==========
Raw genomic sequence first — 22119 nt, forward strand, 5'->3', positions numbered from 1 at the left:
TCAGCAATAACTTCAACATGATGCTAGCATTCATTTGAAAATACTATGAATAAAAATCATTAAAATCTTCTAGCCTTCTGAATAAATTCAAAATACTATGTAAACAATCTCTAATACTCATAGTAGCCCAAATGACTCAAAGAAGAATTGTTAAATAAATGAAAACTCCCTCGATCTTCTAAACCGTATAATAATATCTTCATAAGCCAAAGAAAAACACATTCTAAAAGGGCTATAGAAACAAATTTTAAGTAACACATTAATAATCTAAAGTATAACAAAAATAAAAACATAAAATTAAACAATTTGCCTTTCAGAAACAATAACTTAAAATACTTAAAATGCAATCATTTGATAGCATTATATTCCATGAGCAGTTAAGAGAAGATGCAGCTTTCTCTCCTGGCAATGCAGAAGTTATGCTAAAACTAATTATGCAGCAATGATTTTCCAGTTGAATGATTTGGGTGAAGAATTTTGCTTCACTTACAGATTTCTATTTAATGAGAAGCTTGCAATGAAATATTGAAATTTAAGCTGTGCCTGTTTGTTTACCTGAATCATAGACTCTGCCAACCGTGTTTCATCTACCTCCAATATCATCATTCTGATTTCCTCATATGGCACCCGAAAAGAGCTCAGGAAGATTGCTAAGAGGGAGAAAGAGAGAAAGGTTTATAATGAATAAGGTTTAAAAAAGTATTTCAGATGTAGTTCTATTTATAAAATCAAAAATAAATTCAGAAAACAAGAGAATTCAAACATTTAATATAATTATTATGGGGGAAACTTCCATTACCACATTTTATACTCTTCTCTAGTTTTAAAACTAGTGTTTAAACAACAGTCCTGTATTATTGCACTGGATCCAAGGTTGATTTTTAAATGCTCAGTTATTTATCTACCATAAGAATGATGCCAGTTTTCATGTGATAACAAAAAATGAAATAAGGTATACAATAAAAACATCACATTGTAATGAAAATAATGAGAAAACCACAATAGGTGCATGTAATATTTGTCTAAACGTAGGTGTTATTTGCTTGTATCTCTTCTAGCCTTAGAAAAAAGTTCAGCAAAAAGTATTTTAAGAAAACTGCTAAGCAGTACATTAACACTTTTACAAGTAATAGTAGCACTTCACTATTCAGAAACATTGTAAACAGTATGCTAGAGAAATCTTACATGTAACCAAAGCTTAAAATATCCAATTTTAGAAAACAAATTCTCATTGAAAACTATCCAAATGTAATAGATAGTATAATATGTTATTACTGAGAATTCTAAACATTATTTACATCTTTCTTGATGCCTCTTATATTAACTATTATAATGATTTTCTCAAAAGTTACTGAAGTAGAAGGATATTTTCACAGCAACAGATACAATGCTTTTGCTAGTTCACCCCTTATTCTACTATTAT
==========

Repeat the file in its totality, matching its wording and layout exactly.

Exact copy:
Raw genomic sequence first — 22119 nt, forward strand, 5'->3', positions numbered from 1 at the left:
TCAGCAATAACTTCAACATGATGCTAGCATTCATTTGAAAATACTATGAATAAAAATCATTAAAATCTTCTAGCCTTCTGAATAAATTCAAAATACTATGTAAACAATCTCTAATACTCATAGTAGCCCAAATGACTCAAAGAAGAATTGTTAAATAAATGAAAACTCCCTCGATCTTCTAAACCGTATAATAATATCTTCATAAGCCAAAGAAAAACACATTCTAAAAGGGCTATAGAAACAAATTTTAAGTAACACATTAATAATCTAAAGTATAACAAAAATAAAAACATAAAATTAAACAATTTGCCTTTCAGAAACAATAACTTAAAATACTTAAAATGCAATCATTTGATAGCATTATATTCCATGAGCAGTTAAGAGAAGATGCAGCTTTCTCTCCTGGCAATGCAGAAGTTATGCTAAAACTAATTATGCAGCAATGATTTTCCAGTTGAATGATTTGGGTGAAGAATTTTGCTTCACTTACAGATTTCTATTTAATGAGAAGCTTGCAATGAAATATTGAAATTTAAGCTGTGCCTGTTTGTTTACCTGAATCATAGACTCTGCCAACCGTGTTTCATCTACCTCCAATATCATCATTCTGATTTCCTCATATGGCACCCGAAAAGAGCTCAGGAAGATTGCTAAGAGGGAGAAAGAGAGAAAGGTTTATAATGAATAAGGTTTAAAAAAGTATTTCAGATGTAGTTCTATTTATAAAATCAAAAATAAATTCAGAAAACAAGAGAATTCAAACATTTAATATAATTATTATGGGGGAAACTTCCATTACCACATTTTATACTCTTCTCTAGTTTTAAAACTAGTGTTTAAACAACAGTCCTGTATTATTGCACTGGATCCAAGGTTGATTTTTAAATGCTCAGTTATTTATCTACCATAAGAATGATGCCAGTTTTCATGTGATAACAAAAAATGAAATAAGGTATACAATAAAAACATCACATTGTAATGAAAATAATGAGAAAACCACAATAGGTGCATGTAATATTTGTCTAAACGTAGGTGTTATTTGCTTGTATCTCTTCTAGCCTTAGAAAAAAGTTCAGCAAAAAGTATTTTAAGAAAACTGCTAAGCAGTACATTAACACTTTTACAAGTAATAGTAGCACTTCACTATTCAGAAACATTGTAAACAGTATGCTAGAGAAATCTTACATGTAACCAAAGCTTAAAATATCCAATTTTAGAAAACAAATTCTCATTGAAAACTATCCAAATGTAATAGATAGTATAATATGTTATTACTGAGAATTCTAAACATTATTTACATCTTTCTTGATGCCTCTTATATTAACTATTATAATGATTTTCTCAAAAGTTACTGAAGTAGAAGGATATTTTCACAGCAACAGATACAATGCTTTTGCTAGTTCACCCCTTATTCTACTATTAT